Property Investments: As of 14 May 2020 the letting market and estate agents have started to open – for viewings, sales and rentals. The market was on hold from around 14 March to 14 May 2020 – around 9 weeks. Its not a long time but the real impact on the property market will be in dramatically higher unemployment , businesses going under, less mortgages available and general economic recession or depression. Lets look at some variable that work for and against the market

Positive Aspects to the Market
• Big government bail-outs – grants and loans to struggling businesses
• Furlough leave system that protects income that the government are supporting
• Oil prices have tanked to below $zero to 20/bbl end March – now recovering to $35/bbl – that reduces inflationary pressures and could stimulate economies in oil importing nations
• Base interest rates dropping to close to zero and banks encourages to drop rates sharply to support businesses and personal finances
• Pent up demand for people that were looking to move in the period Feb to June 2020
• New Tory government elected Dec 2019 for a four year term with large majority – less political uncertainty
• New Labour leader that will shift the opposition from radical Corbyn Marxists policies – just in case they make major electoral gains end 2023 – at least they are likely to no longer by Marxist
• People will value having a garden or outdoor space more in the future – risk mitigation against another lockdown-pandemic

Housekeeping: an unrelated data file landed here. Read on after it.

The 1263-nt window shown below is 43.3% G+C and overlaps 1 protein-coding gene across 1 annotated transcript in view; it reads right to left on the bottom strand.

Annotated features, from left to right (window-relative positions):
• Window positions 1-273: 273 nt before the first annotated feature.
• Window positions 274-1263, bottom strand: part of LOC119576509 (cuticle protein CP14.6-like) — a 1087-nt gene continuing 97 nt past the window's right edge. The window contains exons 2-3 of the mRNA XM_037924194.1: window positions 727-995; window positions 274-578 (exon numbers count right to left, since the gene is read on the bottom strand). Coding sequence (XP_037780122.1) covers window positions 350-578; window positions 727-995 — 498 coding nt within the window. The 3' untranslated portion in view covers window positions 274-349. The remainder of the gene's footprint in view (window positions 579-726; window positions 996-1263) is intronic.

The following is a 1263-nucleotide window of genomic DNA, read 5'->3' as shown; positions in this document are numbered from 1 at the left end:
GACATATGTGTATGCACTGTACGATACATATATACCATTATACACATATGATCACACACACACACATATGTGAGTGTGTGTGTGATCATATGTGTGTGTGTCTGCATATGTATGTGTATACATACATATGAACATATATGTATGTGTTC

Negative Aspects to the Market
• Higher unemployment
• Lower GDP
• Businesses failing – low growth mode
• Commercial-office space – collapse of the market as companies realise working from home viable
• Apartments in busy polluted location with no balcony or outdoor space could see prices drop dramatically
• Mortgages more difficult to access – and loan to value rising as banks expect prices to drop
• Mortgage valuations become very conservative – putting pressure on housing chains
• Rural areas with poor hospitals and healthcare and poor internet communication in the north might suffer more than most other areas
• Urban city areas could see prices drop as these have been the focus on Coronavirus mortality
• Rental demand drops as higher unemployment and lower business growth kick in

Expect a Drop in House Prices: Overall the negatives far outweigh the positives – the main factor being higher unemployment – which is very negative for house prices. We expect to see prices drop sharply in the next few months then start to stabilize towards the end of the year. Its far to early to estimate what might happen in 2021. If another large Coronavirus wave hits in the autumn – which is probably unlikely – then a further big hit to the property market would ensue. The places that probably will fair the best are houses with gardens in pleasant unpolluted areas within 1 hours commuting distance to London where their is an option to work from home but go to the office 1-2 days a week.

In densely populated polluted areas in London - apartments with no balcony or garden - which are also reliant on foreign travellers - might fair the worst. Northern city areas with high unemployment will probably also go backwards with house prices.

It really is a very challenging time for property investors. Those that love to buy on a dip – will see opportunities in the next few months – with London being a key focus area for bargains medium term. But things could also get a lot worse over the next few months and years as government borrow sky-rockets, inflation starts kicking in then eventually interest rates will start to rise again. It’s a very uncertain time to be buying – but if you are renovating, extending or upgrading – now is probably a reasonable time to do this.

We hope you have found this Special report helpful as an update to your property investment ideas - as we pull out of the Coronavirus lockdown. If you have any queries, please contact us on